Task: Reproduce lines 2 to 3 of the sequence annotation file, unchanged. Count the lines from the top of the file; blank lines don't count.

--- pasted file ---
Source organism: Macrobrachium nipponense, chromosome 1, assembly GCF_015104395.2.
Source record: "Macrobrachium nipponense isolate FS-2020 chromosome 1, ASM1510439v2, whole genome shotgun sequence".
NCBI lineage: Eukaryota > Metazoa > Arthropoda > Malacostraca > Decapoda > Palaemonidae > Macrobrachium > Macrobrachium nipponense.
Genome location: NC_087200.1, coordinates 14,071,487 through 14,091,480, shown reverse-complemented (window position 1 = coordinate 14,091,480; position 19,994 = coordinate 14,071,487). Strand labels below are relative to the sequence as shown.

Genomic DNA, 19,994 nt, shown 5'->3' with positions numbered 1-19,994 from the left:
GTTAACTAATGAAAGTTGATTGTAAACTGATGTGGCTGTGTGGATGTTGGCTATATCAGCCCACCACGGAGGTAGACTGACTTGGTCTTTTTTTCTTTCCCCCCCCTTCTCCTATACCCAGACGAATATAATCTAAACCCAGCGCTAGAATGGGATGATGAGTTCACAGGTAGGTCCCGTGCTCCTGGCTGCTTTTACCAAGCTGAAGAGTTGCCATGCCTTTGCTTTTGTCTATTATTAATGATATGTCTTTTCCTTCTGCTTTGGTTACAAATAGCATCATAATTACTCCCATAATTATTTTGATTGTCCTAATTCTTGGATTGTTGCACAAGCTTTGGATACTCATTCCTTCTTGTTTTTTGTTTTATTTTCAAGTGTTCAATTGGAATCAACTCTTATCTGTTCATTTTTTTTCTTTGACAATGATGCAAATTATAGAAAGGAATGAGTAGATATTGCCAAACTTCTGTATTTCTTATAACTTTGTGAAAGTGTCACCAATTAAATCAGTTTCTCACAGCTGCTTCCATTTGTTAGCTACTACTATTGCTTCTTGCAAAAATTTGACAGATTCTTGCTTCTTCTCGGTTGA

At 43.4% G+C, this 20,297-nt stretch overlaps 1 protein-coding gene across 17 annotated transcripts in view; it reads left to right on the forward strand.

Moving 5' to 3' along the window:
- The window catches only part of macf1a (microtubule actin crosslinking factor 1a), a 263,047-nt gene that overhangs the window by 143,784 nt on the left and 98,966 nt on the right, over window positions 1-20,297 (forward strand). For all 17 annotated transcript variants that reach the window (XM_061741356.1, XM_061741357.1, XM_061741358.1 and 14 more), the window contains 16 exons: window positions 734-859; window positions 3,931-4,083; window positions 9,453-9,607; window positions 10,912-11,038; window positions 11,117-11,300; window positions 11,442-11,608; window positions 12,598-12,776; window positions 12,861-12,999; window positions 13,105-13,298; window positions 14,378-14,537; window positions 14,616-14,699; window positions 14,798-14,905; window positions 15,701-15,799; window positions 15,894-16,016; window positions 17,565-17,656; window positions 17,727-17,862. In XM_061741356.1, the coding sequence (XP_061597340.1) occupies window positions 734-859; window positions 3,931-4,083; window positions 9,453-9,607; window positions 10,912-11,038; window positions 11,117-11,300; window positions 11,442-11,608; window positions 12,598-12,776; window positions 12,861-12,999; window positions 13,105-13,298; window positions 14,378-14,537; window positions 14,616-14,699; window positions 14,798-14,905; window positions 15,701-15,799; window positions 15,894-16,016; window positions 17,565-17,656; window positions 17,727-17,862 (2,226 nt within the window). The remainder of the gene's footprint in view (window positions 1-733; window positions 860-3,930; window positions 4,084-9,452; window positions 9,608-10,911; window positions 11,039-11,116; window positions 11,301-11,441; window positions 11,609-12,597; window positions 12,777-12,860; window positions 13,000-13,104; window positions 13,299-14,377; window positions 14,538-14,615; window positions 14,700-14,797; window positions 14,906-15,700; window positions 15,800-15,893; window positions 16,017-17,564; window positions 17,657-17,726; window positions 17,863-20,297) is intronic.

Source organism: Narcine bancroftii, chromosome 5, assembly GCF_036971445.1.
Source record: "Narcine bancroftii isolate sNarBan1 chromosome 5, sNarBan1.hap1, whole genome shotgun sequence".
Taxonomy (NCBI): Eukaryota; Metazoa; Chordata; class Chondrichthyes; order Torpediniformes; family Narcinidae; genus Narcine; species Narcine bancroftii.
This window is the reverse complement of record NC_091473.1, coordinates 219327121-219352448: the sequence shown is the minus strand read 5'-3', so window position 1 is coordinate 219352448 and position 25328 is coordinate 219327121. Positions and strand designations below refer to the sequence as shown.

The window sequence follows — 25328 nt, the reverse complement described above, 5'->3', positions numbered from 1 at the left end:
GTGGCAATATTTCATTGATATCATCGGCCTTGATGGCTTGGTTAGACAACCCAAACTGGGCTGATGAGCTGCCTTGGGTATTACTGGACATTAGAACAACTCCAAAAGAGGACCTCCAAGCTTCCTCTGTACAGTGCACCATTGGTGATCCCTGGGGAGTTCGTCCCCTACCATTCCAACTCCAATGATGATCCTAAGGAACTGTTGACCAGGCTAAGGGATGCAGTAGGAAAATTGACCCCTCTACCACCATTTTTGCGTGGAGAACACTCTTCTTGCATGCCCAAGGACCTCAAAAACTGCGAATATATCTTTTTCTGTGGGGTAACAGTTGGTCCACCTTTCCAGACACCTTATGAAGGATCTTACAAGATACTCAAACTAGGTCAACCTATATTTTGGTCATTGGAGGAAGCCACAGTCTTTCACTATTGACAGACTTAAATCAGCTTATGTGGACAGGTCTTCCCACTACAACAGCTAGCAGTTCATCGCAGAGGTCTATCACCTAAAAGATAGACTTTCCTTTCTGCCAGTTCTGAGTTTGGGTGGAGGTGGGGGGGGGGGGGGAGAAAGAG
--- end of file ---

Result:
Source record: "Macrobrachium nipponense isolate FS-2020 chromosome 1, ASM1510439v2, whole genome shotgun sequence".
NCBI lineage: Eukaryota > Metazoa > Arthropoda > Malacostraca > Decapoda > Palaemonidae > Macrobrachium > Macrobrachium nipponense.